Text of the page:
Words you can't stand | Page 6 | Vital Football

Words you can't stand

SteveTreacle

Vital Squad Member
Yes. Good point. In the same league as the robbed/burgled one.

Being pedantic, I'm also irritated by the misuse of "hung" when people mean "hanged" as in when they receive that particular death sentence.
Pictures and curtains are hung.
People are hanged.

Ps. I accept people can be hung. It's when it is misused that it bugs me.
A similar past-tense misuse (and again, I think this is the Yanks royally nausing up our language) is using the non-existent term "dove" for "dived"
 

jokerman

Vital 1st Team Regular
Sorry Jokerman, you've completely lost me there. Never heard of what you are talking about, whatever that is. Too complicated for me. Can you give me a Noddy version?
OK, at the risk of mansplaining,

There is a tendency for certain people to explain things to other people as if the other people are ignorant, frail, morons while these certain people think they have an authoritative handle on how things really are in the real world. Mansplaining in this sense would be an opinionated man going on about rape or abortion to women -assuming that he had the real handle on things and they did not. Feminists see this an aspect of patriarchy. I am not unsympathetic to the insight on which the term is based.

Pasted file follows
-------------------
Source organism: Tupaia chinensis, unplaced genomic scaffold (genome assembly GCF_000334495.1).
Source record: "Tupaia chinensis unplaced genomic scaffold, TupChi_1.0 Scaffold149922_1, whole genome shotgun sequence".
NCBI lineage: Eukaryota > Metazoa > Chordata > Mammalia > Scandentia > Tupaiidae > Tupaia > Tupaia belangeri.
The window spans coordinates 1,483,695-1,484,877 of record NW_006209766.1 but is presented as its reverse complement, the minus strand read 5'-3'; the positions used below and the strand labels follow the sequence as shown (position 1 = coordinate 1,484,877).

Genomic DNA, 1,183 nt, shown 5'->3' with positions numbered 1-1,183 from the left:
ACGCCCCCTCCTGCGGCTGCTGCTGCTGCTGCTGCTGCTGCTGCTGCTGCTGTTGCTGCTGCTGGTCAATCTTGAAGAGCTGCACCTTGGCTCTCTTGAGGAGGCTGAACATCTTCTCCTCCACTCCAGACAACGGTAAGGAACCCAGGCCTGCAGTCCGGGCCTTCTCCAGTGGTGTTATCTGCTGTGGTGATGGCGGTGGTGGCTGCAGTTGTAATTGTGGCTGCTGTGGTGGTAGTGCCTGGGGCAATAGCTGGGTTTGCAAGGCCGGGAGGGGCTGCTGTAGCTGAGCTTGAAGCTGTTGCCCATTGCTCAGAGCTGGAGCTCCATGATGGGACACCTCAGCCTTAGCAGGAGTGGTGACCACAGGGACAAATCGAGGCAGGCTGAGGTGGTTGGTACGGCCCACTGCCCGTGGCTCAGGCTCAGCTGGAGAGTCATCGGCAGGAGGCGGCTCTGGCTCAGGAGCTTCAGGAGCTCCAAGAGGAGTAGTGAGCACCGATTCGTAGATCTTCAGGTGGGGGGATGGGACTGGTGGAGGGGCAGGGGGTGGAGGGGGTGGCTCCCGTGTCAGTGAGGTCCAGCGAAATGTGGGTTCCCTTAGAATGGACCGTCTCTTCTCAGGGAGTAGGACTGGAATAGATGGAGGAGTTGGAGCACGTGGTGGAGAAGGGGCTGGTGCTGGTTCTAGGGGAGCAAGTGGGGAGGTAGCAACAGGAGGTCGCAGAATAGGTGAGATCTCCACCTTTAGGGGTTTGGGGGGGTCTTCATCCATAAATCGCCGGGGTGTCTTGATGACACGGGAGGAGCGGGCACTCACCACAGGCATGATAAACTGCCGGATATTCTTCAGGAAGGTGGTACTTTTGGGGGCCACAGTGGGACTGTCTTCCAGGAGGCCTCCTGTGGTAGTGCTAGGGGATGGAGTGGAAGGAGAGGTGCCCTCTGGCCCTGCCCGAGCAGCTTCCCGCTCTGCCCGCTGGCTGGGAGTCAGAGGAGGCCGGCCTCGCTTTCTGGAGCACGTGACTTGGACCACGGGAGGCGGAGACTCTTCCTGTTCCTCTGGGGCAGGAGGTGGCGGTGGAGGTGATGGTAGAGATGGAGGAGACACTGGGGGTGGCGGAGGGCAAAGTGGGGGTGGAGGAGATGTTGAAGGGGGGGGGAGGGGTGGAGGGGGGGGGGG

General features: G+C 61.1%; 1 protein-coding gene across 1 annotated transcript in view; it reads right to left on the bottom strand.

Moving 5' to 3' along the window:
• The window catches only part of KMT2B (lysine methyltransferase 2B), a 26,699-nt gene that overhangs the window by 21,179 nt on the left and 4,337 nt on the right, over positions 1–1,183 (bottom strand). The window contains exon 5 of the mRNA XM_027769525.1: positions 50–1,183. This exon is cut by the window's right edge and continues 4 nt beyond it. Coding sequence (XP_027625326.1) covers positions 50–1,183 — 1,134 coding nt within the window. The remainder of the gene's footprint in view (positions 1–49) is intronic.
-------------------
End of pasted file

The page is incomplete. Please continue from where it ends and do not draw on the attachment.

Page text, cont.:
However, it is used -in Guardian discussion threads, for example, as a put down which closes off arguments by delegitimizing the person making the argument -an identity politics move. For example, on a piece on the Wolfe Tones in the paper today, people who happen to be British, happen to know something about Ireland, and who suggest that the history of Anglo-Irish relations is more complicated than the story put forward by Irish republicans get called tansplainers -a reference to the Black and Tans.

It's not a big deal, although it is the "good guys" using the techniques they accuse the "bad guys" of using. But it bugs me (if I may use that Americanism on this thread).
 

Jerryattrick

Vital Squad Member
Use of the word ‘mate’ by a person who is definitely not your mate.